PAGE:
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15 a b FIGURE 8 Bond credit rating for all hub sizes as of August 2006: (a) General airport revenue bonds; (b) stand-alone PFC bonds. Use of sureties in lieu of funded reserves--Airport oper- and/or free cash held in a reserve to be used for any allow- ators historically funded required debt service reserves able airport purpose (allowable uses may need to be deter- from either available retained earnings (cash) or from mined by the airport operator's bond counsel, depending bond proceeds. Sureties can be obtained from the finan- on the provisions of its bond indenture or ordinance). cial markets either at the time of, or any time, after bond Use of intermediate and subordinate liens--It is increas- issuance, to be used in lieu of a funded reserve. Sureties ingly common for airport operators to issue bonds with a are recognized by the rating agencies, bond insurers, and lower pledge of airport revenues than its senior debt. Issu- investors as equivalent security to providing a funded ing intermediate and subordinate debt can reduce cover- reserve. The airport operator pays a fee at issuance, usu- age requirements and annual airline rates and charges. ally a percentage of the new or outstanding principal, The downside is that such liens typically require new and in the event that it is needed to pay debt service, the bond indentures or ordinances, which can add time and surety is drawn on. Use of sureties can reduce the size of costs to the issuance process (see, for example, Figure 9). a bond issue and therefore annual debt service by elimi- Interest rate swaps--Airports increasingly enter into nating the need to fund a debt service reserve account "over-the-counter" contracts with investment banks to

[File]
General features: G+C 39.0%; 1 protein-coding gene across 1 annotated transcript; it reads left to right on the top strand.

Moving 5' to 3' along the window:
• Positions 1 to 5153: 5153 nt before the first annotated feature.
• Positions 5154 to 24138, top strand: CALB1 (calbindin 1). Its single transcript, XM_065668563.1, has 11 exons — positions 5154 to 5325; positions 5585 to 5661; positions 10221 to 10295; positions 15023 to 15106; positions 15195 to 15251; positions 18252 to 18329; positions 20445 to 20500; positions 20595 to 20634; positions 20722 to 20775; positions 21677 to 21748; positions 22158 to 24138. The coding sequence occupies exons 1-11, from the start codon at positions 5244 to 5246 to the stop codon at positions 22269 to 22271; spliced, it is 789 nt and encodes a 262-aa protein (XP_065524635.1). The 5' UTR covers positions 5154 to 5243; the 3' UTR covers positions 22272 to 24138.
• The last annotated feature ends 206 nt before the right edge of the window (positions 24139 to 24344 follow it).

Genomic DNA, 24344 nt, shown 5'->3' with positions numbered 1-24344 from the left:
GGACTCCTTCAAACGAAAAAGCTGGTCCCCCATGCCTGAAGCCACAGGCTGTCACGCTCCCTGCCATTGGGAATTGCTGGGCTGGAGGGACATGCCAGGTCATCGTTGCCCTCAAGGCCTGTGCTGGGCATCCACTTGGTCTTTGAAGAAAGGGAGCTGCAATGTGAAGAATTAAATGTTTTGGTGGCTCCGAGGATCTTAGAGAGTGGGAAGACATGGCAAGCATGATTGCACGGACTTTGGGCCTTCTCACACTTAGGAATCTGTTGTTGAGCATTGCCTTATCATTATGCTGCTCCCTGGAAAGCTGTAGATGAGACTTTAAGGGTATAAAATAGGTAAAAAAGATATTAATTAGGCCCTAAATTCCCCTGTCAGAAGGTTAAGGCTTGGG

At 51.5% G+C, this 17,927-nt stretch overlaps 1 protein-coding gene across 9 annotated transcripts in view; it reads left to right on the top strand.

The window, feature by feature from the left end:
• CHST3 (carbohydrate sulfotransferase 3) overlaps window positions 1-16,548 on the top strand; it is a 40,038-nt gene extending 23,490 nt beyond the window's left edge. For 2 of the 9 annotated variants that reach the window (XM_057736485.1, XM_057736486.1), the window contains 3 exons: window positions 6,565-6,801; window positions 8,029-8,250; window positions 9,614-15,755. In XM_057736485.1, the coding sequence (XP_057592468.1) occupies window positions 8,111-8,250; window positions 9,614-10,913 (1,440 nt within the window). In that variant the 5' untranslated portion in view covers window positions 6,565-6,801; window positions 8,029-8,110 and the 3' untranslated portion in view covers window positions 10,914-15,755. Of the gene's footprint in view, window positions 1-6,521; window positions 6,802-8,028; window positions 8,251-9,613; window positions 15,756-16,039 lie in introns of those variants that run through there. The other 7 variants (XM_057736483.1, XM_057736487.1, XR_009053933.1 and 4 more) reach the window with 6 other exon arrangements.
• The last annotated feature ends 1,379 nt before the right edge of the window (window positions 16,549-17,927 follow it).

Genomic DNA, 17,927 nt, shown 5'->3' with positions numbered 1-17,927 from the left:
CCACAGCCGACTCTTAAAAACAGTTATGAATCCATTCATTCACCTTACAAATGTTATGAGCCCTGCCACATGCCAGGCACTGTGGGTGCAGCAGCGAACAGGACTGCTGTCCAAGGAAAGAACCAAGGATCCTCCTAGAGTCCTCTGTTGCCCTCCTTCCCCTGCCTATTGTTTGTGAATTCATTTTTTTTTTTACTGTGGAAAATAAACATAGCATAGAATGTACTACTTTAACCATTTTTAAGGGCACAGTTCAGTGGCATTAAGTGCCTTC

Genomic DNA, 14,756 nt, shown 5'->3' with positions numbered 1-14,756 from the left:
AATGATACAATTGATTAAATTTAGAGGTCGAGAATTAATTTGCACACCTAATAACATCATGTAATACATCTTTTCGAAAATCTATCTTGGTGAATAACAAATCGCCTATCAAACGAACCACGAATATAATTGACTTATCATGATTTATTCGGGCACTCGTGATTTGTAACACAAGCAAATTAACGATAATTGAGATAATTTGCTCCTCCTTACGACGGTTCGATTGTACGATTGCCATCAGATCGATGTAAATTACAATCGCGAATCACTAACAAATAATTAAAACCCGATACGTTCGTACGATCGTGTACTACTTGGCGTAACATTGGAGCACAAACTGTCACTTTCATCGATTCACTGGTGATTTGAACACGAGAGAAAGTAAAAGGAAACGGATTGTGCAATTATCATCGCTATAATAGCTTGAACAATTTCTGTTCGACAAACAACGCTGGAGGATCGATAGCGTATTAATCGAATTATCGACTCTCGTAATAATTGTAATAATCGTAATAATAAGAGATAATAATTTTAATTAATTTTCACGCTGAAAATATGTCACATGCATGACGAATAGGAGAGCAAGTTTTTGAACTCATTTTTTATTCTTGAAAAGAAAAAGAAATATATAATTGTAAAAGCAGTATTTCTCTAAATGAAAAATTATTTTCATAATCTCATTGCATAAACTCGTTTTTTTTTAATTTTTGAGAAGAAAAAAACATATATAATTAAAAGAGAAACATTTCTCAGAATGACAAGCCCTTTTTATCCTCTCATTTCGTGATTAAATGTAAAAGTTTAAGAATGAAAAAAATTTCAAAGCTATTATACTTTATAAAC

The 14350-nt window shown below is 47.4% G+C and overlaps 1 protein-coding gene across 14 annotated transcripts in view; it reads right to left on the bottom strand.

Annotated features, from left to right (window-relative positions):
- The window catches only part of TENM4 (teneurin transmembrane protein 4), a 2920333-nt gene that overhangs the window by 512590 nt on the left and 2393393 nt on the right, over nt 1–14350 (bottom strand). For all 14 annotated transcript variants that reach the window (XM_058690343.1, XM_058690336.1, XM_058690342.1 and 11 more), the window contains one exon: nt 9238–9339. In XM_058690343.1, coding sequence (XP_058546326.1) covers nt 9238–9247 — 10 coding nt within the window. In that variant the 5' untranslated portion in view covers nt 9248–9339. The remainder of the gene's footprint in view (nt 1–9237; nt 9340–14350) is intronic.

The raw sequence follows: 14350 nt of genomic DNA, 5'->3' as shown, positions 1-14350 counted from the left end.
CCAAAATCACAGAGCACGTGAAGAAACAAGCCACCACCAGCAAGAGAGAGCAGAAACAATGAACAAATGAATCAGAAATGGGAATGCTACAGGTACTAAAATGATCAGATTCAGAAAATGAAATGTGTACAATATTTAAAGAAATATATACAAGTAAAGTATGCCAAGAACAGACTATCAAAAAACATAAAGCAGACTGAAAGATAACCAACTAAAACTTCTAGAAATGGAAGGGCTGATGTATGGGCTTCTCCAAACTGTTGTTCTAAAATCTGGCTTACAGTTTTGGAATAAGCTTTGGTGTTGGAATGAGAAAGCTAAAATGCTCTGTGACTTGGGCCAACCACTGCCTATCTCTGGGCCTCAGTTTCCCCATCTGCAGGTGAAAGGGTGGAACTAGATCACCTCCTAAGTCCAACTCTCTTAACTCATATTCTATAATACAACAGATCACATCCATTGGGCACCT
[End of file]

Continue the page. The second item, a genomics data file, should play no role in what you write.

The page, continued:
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16 FIGURE 10 ManchesterBoston Regional Airport. Revenue bonds under a swap agreement. Advance refunding (synthetic fixed)--Examples include operators of the airports in Atlanta and Man- chester, New Hampshire. Swaption for refunding--A swaption is a financial instrument granting the owner an option to enter an interest rate swap pursuant to certain agreed upon terms. Examples include the operators of airports serving Philadelphia, Portland (Oregon), Chicago funds to further manage coverage. (Midway), and Albany. FIGURE 9 SeattleTacoma International Airport. Use Forward hedge for new money--Examples include of subordinate liens to reduce debt service coverage and the Indianapolis Airport Authority and the Metropol- airline payments. itan Washington Airports Authority. Synthetic variable--Have been used by the operators "swap" or exchange a stream of interest payments for of airports serving Boston, Las Vegas, and Orlando. another party's stream. Each swap is a unique contract Basis swap--Also known as "floating to floating" between the parties and cannot be bought and sold like swaps, have been used by the operators of airports in securities or futures contracts. Interest rate swaps are nor- Cleveland, Las Vegas, and New Orleans. mally "fixed against floating," where an airport operator exchanges fixed-rate obligations for floating rate obliga- Passenger Facility Charge Bonds tions, or "floating to fixed," where the reverse happens. The principal amounts are not exchanged, and are referred Airport operators have increasingly issued bonds that either to as the notional principal (with the exception of basis include a pledge of PFC revenues and/or are to be repaid in swaps). Swaps are often used to hedge certain risks, for part or in full from PFC revenues. Approaches to leveraging instance interest rate risk (see, for example, Figure 10). PFC revenues include: By swapping interest rates, an airport operator is able to synthetically alter its interest rate exposures and bring Combined flow of funds--These bonds are a form of them in line with management's appetite for interest rate GARB, where the bonds are secured by an underlying risk. Forms of interest rate swaps include (Market Update pledge of airport revenues. Under this structure, PFC and Interest Rate Swaps Presentation, Oct. 18, 2005): revenues, or certain PFC revenues, are defined as air- Forward current refunding (synthetic fixed)--A fairly port revenues in the bond indenture. Combined airport common type of swap transacted by operators of revenues are then used to pay GARB debt service. airports such as Charlotte/Douglas International, This bond structure is used by the airports serving Jacksonville International, MiamiDade International, Albuquerque, Guam, and Orlando, among others. Sacramento International, Salt Lake City Interna- Advantages--it is relatively easy to incorporate into tional, and Wayne County (Detroit). an existing revenue bond indenture, and debt service